Ionov L.,Leibniz Institute of Polymer Research
Soft Matter | Year: 2011

Fabrication of 3D objects using folding of thin films is a novel and very attractive research field. The manuscript overviews recent advances in development and application of polymer films, which are able to fold and form 3D structures. © 2011 The Royal Society of Chemistry.


Ionov L.,Leibniz Institute of Polymer Research
Materials Today | Year: 2014

The rapid development of microtechnology in recent times has increased the necessity for the development of devices, which are able to perform mechanical work on the micro- and macroscale. Among all kinds of actuators, the ones based on stimuli-responsive hydrogels, which are three-dimensional polymer networks strongly imbibed with water, deserve particular attention. This paper aims to provide a brief overview of stimuli-responsive hydrogel actuators with respect to their sensitivity to different stimuli, different kinds of deformation, the possibilities of generating different types of movement, as well as their applications. © 2014 Elsevier Ltd. All rights reserved.


Ionov L.,Leibniz Institute of Polymer Research
Advanced Functional Materials | Year: 2013

Active motion is intrinsic to all kinds of living organisms from unicellular ones to humans and inspires development of synthetic actively moving materials. Hydrogels, which are three dimensional polymer networks imbibed with aqueous solutions, mimic the swelling/shrinking behavior of plant cells and produce macroscopic actuation upon swelling and shrinking. This Feature Article covers basic principles of design as well as recent advances in the development of hydrogel based actuating systems. It is discussed how simply swelling can be used to generate very complex multistep motion, which can be used to develop new optical devices, sensors, biomaterials, smart surface, etc. © 2013 WILEY-VCH Verlag GmbH & Co. KGaA, Weinheim.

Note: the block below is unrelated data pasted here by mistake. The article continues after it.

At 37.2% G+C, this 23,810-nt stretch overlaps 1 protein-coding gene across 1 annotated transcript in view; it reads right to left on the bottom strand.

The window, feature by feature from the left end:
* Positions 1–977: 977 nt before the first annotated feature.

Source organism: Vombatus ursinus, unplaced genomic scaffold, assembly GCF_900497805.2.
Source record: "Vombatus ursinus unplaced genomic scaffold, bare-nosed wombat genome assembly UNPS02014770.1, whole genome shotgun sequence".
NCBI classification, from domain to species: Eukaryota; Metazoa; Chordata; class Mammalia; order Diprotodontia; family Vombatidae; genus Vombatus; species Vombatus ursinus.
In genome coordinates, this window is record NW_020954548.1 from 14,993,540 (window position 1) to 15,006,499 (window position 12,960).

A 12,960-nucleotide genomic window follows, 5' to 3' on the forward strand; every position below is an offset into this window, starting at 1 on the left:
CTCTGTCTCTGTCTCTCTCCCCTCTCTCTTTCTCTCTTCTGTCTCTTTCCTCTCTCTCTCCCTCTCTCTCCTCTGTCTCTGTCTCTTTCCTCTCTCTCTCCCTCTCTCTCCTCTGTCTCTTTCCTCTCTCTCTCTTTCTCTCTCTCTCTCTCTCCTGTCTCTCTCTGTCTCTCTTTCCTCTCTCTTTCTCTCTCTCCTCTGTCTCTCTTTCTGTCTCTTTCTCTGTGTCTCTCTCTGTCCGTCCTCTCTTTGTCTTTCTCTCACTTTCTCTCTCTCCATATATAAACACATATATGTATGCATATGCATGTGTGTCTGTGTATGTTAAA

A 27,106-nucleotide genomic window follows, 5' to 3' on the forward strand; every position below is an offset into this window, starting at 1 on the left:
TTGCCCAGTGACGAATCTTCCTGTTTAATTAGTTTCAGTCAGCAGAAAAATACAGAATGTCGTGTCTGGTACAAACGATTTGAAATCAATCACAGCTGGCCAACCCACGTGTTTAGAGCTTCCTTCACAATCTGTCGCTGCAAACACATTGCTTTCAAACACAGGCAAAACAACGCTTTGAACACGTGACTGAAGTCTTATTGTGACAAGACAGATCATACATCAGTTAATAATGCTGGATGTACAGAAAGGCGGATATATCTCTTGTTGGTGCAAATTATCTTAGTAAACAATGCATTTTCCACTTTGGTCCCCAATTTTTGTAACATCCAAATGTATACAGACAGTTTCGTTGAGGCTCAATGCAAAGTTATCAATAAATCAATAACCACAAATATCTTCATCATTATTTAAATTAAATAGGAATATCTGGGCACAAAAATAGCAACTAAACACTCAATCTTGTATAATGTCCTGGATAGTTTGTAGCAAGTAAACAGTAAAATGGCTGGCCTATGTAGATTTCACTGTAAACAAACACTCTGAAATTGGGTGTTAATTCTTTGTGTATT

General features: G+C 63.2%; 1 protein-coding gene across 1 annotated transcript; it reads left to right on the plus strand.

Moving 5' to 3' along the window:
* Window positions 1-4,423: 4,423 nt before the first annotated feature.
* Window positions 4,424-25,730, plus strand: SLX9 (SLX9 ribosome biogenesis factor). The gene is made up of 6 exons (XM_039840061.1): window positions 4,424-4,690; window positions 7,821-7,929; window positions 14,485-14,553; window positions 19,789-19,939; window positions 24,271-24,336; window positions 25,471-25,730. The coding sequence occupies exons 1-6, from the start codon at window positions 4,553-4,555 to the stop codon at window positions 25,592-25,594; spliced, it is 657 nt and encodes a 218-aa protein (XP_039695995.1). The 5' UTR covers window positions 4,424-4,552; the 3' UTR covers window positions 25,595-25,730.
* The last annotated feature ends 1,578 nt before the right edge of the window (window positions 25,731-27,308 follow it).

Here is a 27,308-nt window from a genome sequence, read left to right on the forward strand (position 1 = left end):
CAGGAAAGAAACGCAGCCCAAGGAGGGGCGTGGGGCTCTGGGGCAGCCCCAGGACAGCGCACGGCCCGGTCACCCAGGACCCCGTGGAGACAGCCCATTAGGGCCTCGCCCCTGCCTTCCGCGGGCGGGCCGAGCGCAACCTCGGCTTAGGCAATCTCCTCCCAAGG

Zieris A.,Leibniz Institute of Polymer Research
Journal of controlled release : official journal of the Controlled Release Society | Year: 2011

Effective vascularization is a prerequisite for the success of various different tissue engineering concepts. While simultaneous administration of basic fibroblast growth factor (FGF-2) and vascular endothelial growth factor (VEGF) has been previously demonstrated to boost angiogenesis, the combined long-term delivery of both growth factors from biomaterials is still a major challenge. In this work, two important heparin binding cytokines were delivered in parallel from a modular starPEG (multi-armed polyethylene glycol)--heparin hydrogel system to human umbilical vein endothelial cells (HUVECs) grown in culture and in a chicken embryo chorioallantoic membrane (CAM) model. As the utilized gels contain high quantities of heparin, loading and subsequent release of both growth factors (as determined by radiolabeling studies and Enzyme-Linked Immunosorbent Assay [ELISA]) occurred independently from each other. The combined delivery of FGF-2 and VEGF through starPEG-heparin hydrogels resulted in pro-angiogenic effects in vitro (study of cell survival/proliferation, morphology and migration) and in vivo (quantification of CAM vascularization) being clearly superior over those of the administration of single factors. Consequently, the independent delivery of growth factor combinations by biohybrid starPEG-heparin matrices allows for the precise multifactorial control of cellular processes critically determining regeneration. Copyright © 2011 Elsevier B.V. All rights reserved.